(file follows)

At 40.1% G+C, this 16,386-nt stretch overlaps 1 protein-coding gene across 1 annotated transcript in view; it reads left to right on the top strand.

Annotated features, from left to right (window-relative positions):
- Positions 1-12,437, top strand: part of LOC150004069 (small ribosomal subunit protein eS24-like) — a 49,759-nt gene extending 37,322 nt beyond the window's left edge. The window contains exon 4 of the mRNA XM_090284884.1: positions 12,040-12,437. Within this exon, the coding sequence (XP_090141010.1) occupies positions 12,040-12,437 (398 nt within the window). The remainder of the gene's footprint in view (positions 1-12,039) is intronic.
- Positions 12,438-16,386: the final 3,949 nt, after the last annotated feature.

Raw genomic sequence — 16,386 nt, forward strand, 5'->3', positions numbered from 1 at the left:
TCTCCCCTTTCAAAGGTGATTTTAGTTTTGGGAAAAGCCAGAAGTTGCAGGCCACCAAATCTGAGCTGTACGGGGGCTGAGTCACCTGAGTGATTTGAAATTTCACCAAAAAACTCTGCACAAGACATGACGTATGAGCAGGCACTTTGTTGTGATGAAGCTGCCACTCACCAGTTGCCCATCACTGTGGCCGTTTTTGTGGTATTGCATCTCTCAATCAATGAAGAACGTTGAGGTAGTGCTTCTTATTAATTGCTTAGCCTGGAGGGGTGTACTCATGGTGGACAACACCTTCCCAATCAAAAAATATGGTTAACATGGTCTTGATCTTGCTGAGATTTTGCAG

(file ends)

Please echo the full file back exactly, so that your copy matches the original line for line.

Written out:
At 40.1% G+C, this 16,386-nt stretch overlaps 1 protein-coding gene across 1 annotated transcript in view; it reads left to right on the top strand.

Annotated features, from left to right (window-relative positions):
- Positions 1-12,437, top strand: part of LOC150004069 (small ribosomal subunit protein eS24-like) — a 49,759-nt gene extending 37,322 nt beyond the window's left edge. The window contains exon 4 of the mRNA XM_090284884.1: positions 12,040-12,437. Within this exon, the coding sequence (XP_090141010.1) occupies positions 12,040-12,437 (398 nt within the window). The remainder of the gene's footprint in view (positions 1-12,039) is intronic.
- Positions 12,438-16,386: the final 3,949 nt, after the last annotated feature.

Raw genomic sequence — 16,386 nt, forward strand, 5'->3', positions numbered from 1 at the left:
TCTCCCCTTTCAAAGGTGATTTTAGTTTTGGGAAAAGCCAGAAGTTGCAGGCCACCAAATCTGAGCTGTACGGGGGCTGAGTCACCTGAGTGATTTGAAATTTCACCAAAAAACTCTGCACAAGACATGACGTATGAGCAGGCACTTTGTTGTGATGAAGCTGCCACTCACCAGTTGCCCATCACTGTGGCCGTTTTTGTGGTATTGCATCTCTCAATCAATGAAGAACGTTGAGGTAGTGCTTCTTATTAATTGCTTAGCCTGGAGGGGTGTACTCATGGTGGACAACACCTTCCCAATCAAAAAATATGGTTAACATGGTCTTGATCTTGCTGAGATTTTGCAG